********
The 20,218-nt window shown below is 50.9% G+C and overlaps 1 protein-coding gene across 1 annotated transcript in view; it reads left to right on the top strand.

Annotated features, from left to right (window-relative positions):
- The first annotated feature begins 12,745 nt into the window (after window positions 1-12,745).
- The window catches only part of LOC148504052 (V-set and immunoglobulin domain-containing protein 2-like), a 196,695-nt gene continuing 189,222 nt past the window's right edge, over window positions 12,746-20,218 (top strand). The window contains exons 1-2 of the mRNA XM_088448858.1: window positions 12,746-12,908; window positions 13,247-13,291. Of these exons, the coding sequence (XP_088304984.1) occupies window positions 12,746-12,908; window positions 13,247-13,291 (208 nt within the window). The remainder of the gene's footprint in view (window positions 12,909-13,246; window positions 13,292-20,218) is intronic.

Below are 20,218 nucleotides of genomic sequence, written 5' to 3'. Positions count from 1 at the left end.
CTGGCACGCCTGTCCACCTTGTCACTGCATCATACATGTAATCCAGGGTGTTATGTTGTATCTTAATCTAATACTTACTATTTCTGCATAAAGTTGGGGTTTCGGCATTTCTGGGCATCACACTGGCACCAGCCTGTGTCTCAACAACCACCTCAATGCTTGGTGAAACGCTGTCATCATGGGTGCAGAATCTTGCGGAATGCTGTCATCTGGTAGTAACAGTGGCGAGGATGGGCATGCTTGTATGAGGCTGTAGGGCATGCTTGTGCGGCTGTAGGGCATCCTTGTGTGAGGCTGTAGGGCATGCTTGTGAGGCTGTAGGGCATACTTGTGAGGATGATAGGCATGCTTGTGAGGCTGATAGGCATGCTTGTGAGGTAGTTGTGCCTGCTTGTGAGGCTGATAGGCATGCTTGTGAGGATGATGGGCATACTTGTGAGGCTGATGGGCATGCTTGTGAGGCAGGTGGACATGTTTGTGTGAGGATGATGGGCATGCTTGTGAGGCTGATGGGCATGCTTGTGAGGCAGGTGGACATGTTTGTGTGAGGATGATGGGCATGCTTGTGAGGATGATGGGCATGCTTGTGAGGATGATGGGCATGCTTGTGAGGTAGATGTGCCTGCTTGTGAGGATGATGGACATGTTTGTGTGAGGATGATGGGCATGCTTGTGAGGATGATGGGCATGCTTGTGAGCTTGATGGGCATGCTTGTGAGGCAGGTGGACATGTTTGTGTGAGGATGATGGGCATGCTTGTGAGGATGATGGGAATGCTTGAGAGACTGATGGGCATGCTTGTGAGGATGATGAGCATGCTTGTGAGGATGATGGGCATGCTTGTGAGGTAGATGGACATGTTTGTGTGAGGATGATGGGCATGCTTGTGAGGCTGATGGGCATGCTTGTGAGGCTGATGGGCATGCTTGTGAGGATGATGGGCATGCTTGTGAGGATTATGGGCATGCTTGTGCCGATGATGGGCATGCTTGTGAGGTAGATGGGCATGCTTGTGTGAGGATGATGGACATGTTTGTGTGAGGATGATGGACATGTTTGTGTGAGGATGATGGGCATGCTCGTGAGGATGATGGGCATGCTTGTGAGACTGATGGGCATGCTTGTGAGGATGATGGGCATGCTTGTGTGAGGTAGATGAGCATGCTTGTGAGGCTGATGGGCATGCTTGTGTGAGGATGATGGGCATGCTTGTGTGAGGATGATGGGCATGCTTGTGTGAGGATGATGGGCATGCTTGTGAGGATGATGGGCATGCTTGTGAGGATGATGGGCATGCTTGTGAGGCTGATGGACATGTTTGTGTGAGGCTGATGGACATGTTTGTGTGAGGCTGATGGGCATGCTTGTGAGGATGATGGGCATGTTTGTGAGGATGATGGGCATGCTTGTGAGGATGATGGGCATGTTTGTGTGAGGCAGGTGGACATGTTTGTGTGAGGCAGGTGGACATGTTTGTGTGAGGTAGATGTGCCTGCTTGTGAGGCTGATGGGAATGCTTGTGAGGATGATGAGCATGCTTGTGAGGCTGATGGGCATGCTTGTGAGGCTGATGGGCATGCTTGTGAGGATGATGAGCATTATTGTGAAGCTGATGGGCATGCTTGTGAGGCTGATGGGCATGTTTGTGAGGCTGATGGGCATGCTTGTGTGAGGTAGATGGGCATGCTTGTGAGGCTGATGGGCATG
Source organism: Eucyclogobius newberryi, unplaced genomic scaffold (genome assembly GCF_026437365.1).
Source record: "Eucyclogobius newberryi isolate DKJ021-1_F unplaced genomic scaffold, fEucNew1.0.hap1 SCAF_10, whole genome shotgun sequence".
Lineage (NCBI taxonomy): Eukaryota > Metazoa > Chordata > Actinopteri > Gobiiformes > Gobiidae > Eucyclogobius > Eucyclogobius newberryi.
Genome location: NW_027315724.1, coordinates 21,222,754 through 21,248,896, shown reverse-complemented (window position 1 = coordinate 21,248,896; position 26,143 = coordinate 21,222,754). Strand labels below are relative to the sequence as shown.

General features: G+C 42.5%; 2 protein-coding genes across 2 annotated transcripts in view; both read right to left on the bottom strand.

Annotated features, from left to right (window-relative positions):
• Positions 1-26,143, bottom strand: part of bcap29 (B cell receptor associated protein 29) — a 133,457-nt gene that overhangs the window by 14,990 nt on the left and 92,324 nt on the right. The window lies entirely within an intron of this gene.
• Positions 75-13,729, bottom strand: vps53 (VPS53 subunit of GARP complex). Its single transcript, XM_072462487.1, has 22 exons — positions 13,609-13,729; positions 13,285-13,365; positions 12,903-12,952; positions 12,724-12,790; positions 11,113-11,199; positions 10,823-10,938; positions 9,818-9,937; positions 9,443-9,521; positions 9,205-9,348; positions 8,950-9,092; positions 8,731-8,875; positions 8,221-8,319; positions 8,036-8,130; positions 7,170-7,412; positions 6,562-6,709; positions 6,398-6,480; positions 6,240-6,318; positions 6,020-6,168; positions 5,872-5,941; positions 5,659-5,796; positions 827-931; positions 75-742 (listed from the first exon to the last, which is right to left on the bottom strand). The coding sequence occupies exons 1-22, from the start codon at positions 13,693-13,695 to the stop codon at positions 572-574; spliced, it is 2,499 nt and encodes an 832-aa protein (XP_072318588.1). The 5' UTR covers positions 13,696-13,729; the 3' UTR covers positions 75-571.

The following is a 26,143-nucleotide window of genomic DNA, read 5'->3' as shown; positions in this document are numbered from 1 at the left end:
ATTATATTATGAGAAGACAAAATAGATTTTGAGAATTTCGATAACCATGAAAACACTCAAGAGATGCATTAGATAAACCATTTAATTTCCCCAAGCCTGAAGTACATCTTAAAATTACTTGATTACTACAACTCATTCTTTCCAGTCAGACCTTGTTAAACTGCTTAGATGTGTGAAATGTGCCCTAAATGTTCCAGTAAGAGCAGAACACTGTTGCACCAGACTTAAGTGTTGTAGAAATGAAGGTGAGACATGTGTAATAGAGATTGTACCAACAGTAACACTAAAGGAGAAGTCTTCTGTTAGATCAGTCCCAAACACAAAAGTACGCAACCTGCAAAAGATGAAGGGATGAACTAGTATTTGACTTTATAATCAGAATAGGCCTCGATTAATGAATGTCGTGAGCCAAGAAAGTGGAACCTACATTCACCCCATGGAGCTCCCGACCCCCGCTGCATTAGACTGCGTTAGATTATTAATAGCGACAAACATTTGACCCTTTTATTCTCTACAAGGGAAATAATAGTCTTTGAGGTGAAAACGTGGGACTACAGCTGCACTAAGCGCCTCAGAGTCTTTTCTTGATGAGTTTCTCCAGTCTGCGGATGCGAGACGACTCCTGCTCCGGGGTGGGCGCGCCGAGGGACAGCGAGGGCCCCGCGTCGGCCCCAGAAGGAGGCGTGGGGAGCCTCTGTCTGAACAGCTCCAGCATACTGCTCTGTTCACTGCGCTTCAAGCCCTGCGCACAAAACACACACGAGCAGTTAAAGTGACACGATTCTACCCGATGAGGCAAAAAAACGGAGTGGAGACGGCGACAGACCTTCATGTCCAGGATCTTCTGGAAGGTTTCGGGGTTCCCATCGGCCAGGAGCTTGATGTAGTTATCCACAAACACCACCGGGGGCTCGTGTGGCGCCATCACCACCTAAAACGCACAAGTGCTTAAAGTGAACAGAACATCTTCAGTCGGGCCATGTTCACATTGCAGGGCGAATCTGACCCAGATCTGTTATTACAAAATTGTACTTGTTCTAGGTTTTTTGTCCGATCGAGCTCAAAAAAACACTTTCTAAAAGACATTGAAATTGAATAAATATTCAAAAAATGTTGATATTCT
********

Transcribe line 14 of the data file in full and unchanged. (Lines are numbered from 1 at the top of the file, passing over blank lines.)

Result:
• Positions 75-13,729, bottom strand: vps53 (VPS53 subunit of GARP complex). Its single transcript, XM_072462487.1, has 22 exons — positions 13,609-13,729; positions 13,285-13,365; positions 12,903-12,952; positions 12,724-12,790; positions 11,113-11,199; positions 10,823-10,938; positions 9,818-9,937; positions 9,443-9,521; positions 9,205-9,348; positions 8,950-9,092; positions 8,731-8,875; positions 8,221-8,319; positions 8,036-8,130; positions 7,170-7,412; positions 6,562-6,709; positions 6,398-6,480; positions 6,240-6,318; positions 6,020-6,168; positions 5,872-5,941; positions 5,659-5,796; positions 827-931; positions 75-742 (listed from the first exon to the last, which is right to left on the bottom strand). The coding sequence occupies exons 1-22, from the start codon at positions 13,693-13,695 to the stop codon at positions 572-574; spliced, it is 2,499 nt and encodes an 832-aa protein (XP_072318588.1). The 5' UTR covers positions 13,696-13,729; the 3' UTR covers positions 75-571.